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What should I do to prevent XSS in Java? I'm using Spring MVC. Right now I am just putting all places where I output user text into <c:out /> tags, but this seems error prone as I might miss a place.

Is there an easy systematic way to prevent this? Maybe like a filter or something?

EDIT: I'm collecting input by specifying @RequestParam parameters on my controller methods.

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2  
See Joel Spolsky's Making Code Look Wrong -- joelonsoftware.com/articles/Wrong.html -- which is about how to deal with this exact problem. –  mob Jan 27 '10 at 17:13
    
The title could be comically misread and answered "first, install a JVM into the person's brain". ;) –  Svante Jan 31 '10 at 11:23
    
A very similar question can be found here: stackoverflow.com/questions/2658922/xss-prevention-in-java –  Brad Parks Jul 17 '12 at 13:15
    
I've written a blog post on how to filter out XSS vulnerabilities for a Jersey REST API. It's easy enough to map this onto a standard Java Filter: codehustler.org/… –  Alessandro Giannone May 15 '13 at 13:51

5 Answers 5

up vote 22 down vote accepted

In Spring you can escape the html from JSP pages generated by <form> tags. This closes off a lot avenues for XSS attacks, and can be done automatically in three ways:

For the entire application in the web.xml file:

<context-param>
    <param-name>defaultHtmlEscape</param-name>
    <param-value>true</param-value>
</context-param>

For all forms on a given page in the file itself:

<spring:htmlEscape defaultHtmlEscape="true" /> 

For each form:

<form:input path="someFormField" htmlEscape="true" /> 
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I put <spring:htmlEscape defaultHtmlEscape="true" /> in an include file that I include in all my pages, but it doesn't seem to make a difference. Will that tag cause ${param.q} to be escaped? –  Doug Jan 27 '10 at 15:50
    
If you use the resulting strings inside a HTML attribute or a Javascript, defaultHTMLEscape is not enough, then use the <c:out />-tag. It seems like defaultHtmlEscape does not escape all html-characters. It escapes e.g. '<' '>' or '&' but double quotation marks " were not escaped for me. This can lead to problems if the resulting string is used e.g. in a html-attribute or a javascript. (See also answer by Erlend) –  Andreas May 21 '10 at 9:43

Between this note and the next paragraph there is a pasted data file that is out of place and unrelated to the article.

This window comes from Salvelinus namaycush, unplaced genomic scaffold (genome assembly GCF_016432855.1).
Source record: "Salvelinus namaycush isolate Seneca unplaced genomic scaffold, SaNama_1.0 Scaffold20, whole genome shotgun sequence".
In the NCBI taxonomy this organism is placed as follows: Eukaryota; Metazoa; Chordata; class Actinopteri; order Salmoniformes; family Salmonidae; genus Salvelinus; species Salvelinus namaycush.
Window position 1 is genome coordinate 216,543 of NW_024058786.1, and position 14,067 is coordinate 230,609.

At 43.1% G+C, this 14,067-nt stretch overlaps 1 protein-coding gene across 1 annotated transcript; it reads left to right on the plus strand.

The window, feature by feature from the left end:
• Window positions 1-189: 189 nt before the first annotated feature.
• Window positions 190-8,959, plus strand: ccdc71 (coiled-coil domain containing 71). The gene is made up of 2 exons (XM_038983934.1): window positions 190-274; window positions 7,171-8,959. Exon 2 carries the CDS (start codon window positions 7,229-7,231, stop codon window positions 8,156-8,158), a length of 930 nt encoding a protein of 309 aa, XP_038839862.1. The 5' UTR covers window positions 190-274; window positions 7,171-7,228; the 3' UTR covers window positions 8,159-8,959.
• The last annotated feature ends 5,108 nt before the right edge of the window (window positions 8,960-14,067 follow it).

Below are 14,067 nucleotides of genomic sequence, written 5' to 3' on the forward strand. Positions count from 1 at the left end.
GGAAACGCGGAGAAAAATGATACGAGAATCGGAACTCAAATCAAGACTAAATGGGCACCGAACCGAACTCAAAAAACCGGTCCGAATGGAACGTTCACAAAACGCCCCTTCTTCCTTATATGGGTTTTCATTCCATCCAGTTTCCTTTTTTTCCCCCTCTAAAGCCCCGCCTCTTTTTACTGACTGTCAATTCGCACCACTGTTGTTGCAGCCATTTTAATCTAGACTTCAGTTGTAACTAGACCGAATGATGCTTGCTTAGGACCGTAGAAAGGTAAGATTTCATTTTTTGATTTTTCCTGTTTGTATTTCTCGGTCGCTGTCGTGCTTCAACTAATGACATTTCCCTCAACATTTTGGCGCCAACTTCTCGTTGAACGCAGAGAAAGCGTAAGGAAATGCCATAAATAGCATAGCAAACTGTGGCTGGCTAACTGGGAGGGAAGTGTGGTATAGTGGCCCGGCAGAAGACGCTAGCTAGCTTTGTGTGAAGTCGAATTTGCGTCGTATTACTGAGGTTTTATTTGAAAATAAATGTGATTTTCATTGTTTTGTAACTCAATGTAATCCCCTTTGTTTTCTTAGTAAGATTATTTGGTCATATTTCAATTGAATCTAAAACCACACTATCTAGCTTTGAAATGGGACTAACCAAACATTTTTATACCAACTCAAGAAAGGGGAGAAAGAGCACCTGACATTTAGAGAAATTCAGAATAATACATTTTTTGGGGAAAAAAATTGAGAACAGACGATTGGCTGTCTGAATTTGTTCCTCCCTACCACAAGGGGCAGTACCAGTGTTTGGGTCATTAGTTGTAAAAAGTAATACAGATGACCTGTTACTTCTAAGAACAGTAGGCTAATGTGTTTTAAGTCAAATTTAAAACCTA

Try XSSFilter.

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The page does not exist. –  opyate Jul 11 '11 at 10:27
    
@opyate - it seems they moved it. I updated it –  Bozho Jul 11 '11 at 10:35
    
Thanks. I removed the trailing slash, otherwise 404. (awaiting peer review) –  opyate Jul 11 '11 at 12:00
    
approved....... –  Bozho Jul 11 '11 at 12:02
    
My application stopped working after configuring for xssflt.jar. As soon as i removed filter and filter mapping from web xml it started working. –  Dramorian Apr 19 at 9:50

When you are trying to prevent XSS, it's important to think of the context. As an example how and what to escape is very different if you are ouputting data inside a variable in a javascript snippet as opposed to outputting data in an HTML tag or an HTML attribute.

I have an example of this here: http://erlend.oftedal.no/blog/?blogid=91

Also checkout the OWASP XSS Prevention Cheat Sheet: http://www.owasp.org/index.php/XSS_%28Cross_Site_Scripting%29_Prevention_Cheat_Sheet

So the short answer is, make sure you escape output like suggested by Tendayi Mawushe, but take special care when you are outputting data in HTML attributes or javascript.

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"take special care" = use the <c:out />-tag when you output data in HTML attributes or javascript. (see my comment at Tendayi Mawushe's answer) –  Andreas May 21 '10 at 9:45
    
Well, it's more than just using <c:out />. Javascript has other control characters than HTML, and can be attacked in different ways, and so needs to be handled using other types of escaping. A simple example:var a = '<c:out ... />'; var b = '<c:out ... />'; If the input in a is a single backslash, script in b will run. Escaping depends on context. –  Erlend May 23 '10 at 22:22
    
Best answer ever. –  droope Feb 20 '13 at 23:45

How are you collecting user input in the first place? This question / answer may assist if you're using a FormController:

Spring: escaping input when binding to command

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Always check manually the methods, tags you use, and make sure that they always escape (once) in the end. Frameworks have many bugs and differences in this aspect.

An overview: http://www.gablog.eu/online/node/91

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